If you’ve been in Keene long enough, you remember the great Keene bypass debacle. Once upon a time, the N.H. Department of Transportation conceived a plan to help speed traffic along routes 12, 10, 9 and 101. This was not the original 1970s bypass project that resulted in the big “T” intersection of those highways and the overpass of West Street, controversial in its own right, but a later plan.
The plan put forth in the mid-1990s was by far the largest project the state had planned in our southwestern corner in decades. Despite the earlier project, traffic had become bottle-necked so badly in and around Keene that nearly everyone agreed the region’s top priority was to alleviate it. Starting in 1991, plans began for ways to ease the four highways that flow into the city.
Costing $66 million, it included a remaking of what is now the “T” intersection, a large cloverleaf exchange at Winchester Street, which would be dominated by an overpass to carry Route 12/101 traffic past the intersection, and a diversion of Route 12 coming north, from Route 32 in Swanzey to Optical Avenue in Keene. As befit such an ambitious plan, the state held hearings and planning sessions and informational meetings for several years. Like many aspects of government, it moved at a relative snail’s pace, taking almost a decade to plan and arrange, despite the urgency.
The Sentinel covered it all, and ran a series explaining the project and its repercussions.
Well, if you’ve driven along Route 101 or Winchester Street recently, perhaps you’ve noticed the distinct lack of an overpass/cloverleaf where the roads meet. And if you’ve been on Lower Main Street, maybe you noticed the lack of abandoned businesses forced to close after Optical Avenue/Marlboro Street became the southern gateway to the Elm City.
That’s because those parts of the project never happened. Instead, as construction was about to begin, several area residents suddenly took note of the decade-long project and objected, saying it was too big and would despoil wetlands and other natural scenery. So began a four-year fight between the state and several conservation groups, most notable locally the Concerned Cheshire Citizens. In 2004, the state relented to their demand to replace the overpass with a roundabout — what to any American would likely be called a rotary, but which traffic engineers insist is somehow different and better, perhaps because it’s British.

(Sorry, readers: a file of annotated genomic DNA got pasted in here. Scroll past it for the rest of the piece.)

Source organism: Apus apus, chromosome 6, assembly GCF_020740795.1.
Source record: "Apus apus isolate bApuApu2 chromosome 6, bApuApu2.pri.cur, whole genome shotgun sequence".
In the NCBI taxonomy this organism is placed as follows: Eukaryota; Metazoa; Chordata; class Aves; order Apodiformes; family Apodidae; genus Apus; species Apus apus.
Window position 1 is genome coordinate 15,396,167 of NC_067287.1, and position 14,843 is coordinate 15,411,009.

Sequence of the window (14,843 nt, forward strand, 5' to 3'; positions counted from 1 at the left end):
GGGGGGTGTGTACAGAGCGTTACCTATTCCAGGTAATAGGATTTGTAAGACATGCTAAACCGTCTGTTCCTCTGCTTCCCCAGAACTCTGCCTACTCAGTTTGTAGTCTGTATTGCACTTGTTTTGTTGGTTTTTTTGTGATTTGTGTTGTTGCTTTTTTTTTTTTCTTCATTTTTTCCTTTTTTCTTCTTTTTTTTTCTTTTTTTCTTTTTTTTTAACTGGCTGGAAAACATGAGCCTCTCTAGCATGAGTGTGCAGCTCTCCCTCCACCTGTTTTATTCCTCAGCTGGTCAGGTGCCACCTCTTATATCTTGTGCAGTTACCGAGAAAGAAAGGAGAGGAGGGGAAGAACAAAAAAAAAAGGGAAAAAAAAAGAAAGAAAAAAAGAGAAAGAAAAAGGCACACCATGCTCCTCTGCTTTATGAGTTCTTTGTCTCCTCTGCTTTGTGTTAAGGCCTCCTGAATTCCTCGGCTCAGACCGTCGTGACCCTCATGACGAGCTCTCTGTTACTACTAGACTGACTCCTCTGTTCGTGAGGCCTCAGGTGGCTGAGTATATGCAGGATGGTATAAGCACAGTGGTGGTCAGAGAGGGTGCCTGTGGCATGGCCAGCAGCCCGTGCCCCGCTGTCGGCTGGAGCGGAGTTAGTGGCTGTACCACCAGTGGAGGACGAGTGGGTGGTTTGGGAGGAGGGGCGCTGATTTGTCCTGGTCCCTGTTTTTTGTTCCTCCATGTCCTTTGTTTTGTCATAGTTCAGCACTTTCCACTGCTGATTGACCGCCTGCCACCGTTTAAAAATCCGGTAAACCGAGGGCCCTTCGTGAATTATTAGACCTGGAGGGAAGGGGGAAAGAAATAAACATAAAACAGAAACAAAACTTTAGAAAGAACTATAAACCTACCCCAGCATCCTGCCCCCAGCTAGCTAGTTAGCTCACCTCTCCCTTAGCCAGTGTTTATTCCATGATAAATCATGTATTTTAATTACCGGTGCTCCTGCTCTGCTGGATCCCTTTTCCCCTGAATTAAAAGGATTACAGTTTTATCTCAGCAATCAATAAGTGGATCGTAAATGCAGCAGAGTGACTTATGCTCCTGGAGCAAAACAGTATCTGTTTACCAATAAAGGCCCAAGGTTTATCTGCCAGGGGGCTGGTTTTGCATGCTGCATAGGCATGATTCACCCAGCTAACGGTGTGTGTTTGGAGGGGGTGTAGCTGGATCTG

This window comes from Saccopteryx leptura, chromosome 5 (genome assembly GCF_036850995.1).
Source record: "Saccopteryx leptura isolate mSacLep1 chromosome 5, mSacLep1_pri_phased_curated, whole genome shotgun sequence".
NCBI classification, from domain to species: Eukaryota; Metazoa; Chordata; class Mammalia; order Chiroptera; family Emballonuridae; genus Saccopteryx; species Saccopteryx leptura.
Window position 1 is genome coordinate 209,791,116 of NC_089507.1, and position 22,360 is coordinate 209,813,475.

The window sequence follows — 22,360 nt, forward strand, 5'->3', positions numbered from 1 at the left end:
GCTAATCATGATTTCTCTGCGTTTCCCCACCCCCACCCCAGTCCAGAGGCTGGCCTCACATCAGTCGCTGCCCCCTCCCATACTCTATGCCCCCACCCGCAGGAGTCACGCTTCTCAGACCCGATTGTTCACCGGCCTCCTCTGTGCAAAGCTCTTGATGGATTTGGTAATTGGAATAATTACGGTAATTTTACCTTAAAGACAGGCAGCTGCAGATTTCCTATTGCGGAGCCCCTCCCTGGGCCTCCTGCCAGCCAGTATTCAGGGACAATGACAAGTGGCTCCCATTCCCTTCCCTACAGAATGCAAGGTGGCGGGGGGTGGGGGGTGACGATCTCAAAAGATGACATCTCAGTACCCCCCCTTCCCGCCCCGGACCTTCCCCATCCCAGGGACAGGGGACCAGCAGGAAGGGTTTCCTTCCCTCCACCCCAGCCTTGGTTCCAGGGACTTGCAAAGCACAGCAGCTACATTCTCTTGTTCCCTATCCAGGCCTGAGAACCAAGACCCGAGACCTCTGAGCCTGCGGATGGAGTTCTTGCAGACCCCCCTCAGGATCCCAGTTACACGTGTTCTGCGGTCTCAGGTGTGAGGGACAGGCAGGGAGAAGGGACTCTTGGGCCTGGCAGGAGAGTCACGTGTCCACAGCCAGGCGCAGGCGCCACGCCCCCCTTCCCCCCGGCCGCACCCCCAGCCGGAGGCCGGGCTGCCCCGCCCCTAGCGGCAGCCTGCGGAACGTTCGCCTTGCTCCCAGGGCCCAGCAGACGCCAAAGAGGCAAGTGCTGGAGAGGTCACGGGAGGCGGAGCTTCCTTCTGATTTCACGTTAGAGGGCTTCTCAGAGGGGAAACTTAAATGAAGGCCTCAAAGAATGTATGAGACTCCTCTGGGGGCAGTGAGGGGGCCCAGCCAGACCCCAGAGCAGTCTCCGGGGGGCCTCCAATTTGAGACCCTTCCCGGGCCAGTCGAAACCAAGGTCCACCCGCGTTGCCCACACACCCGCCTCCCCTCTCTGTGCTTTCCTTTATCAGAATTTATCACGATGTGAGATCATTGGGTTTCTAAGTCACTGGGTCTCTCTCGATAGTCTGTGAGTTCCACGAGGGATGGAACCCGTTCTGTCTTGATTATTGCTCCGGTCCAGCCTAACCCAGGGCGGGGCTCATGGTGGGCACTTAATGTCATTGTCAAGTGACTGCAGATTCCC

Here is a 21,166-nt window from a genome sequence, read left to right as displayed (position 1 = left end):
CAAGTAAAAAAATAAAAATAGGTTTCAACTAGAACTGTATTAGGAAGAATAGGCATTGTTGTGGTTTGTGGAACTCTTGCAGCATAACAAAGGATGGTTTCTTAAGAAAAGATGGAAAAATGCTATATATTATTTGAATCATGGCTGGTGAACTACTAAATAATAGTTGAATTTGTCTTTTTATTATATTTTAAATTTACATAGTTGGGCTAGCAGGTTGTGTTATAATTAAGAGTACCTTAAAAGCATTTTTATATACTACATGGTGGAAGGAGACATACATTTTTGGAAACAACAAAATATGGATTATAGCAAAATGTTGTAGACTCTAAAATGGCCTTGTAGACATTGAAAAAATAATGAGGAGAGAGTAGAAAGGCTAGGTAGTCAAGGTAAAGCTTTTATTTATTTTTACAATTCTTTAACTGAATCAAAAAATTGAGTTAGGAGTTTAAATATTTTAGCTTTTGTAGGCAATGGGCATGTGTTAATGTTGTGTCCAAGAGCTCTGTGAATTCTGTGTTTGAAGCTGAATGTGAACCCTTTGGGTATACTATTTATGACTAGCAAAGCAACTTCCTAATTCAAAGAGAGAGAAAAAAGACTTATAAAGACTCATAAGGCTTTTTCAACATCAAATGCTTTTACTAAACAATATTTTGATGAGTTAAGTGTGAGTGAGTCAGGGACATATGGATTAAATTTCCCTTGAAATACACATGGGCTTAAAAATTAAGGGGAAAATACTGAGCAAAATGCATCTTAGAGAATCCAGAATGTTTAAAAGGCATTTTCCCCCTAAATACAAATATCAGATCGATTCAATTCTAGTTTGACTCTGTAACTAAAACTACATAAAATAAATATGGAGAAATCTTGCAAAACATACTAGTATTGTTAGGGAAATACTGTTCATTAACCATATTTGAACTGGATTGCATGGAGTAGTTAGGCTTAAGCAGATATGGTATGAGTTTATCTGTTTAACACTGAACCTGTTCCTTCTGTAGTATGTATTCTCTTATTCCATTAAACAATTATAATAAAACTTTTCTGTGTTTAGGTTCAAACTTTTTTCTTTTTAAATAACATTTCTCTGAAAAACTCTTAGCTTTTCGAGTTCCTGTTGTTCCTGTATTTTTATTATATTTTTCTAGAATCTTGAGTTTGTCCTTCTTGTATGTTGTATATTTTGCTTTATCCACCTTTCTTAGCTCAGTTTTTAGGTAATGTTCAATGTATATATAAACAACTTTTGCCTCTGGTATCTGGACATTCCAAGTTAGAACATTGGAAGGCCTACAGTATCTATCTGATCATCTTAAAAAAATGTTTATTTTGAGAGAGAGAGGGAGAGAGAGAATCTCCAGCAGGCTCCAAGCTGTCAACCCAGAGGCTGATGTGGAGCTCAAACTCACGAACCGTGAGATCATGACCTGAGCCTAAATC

The diverting of Route 12 to Optical Avenue, which, we admit, we never fully understood the point of, was forgotten.
And … it’s pretty much all worked out. Keene is now awash in roundabouts and we’ve all gotten used to them. Traffic flows better than when it was a stoplight, though perhaps not as quickly as it would have with an overpass. The view of Mount Monadnock driving east on that stretch of Route 101, which was one of the rationales for bypassing an overpass, was preserved — at least until the rail trail bridge was put up across the highway. And millions of taxpayer dollars went unspent on the project, only to be spent on something else.
All of this is a roundabout — ha! — way of noting that we’re getting déjà vu vibes regarding the city’s yearslong effort to overhaul its zoning, particularly with an eye toward downtown uses. The project has consumed a lot of city staff time. Public informational sessions were held; hearings, too. It’s been written about at length and discussed on local radio.
And only now, when the entire plan is about to be voted on by the City Council, are objections sprouting up. Stonewall Farm has raised an issue regarding restrictions on solar installations. Others have also suddenly awakened to the reality that some major changes may be coming (along with lots of minor ones) in how property can be used in the city.
Any and all concerns should certainly be heard by the council. There may well be effects of the overhaul that the city’s planners haven’t foreseen, despite all their effort. And hopefully they will improve the result, as in the case of the bypass project.
Still, there were lots of opportunities to be heard before now. City staff practically begged people to participate and offer input on the plan. Any inconsistencies or detrimental aspects of the project ought to be changed before it becomes “law.” That’s why there’s this last opportunity to speak up.
We just hope the process doesn’t become derailed at what amounts to the last minute by someone complaining about issues that could have been addressed in the plan had they participated when asked.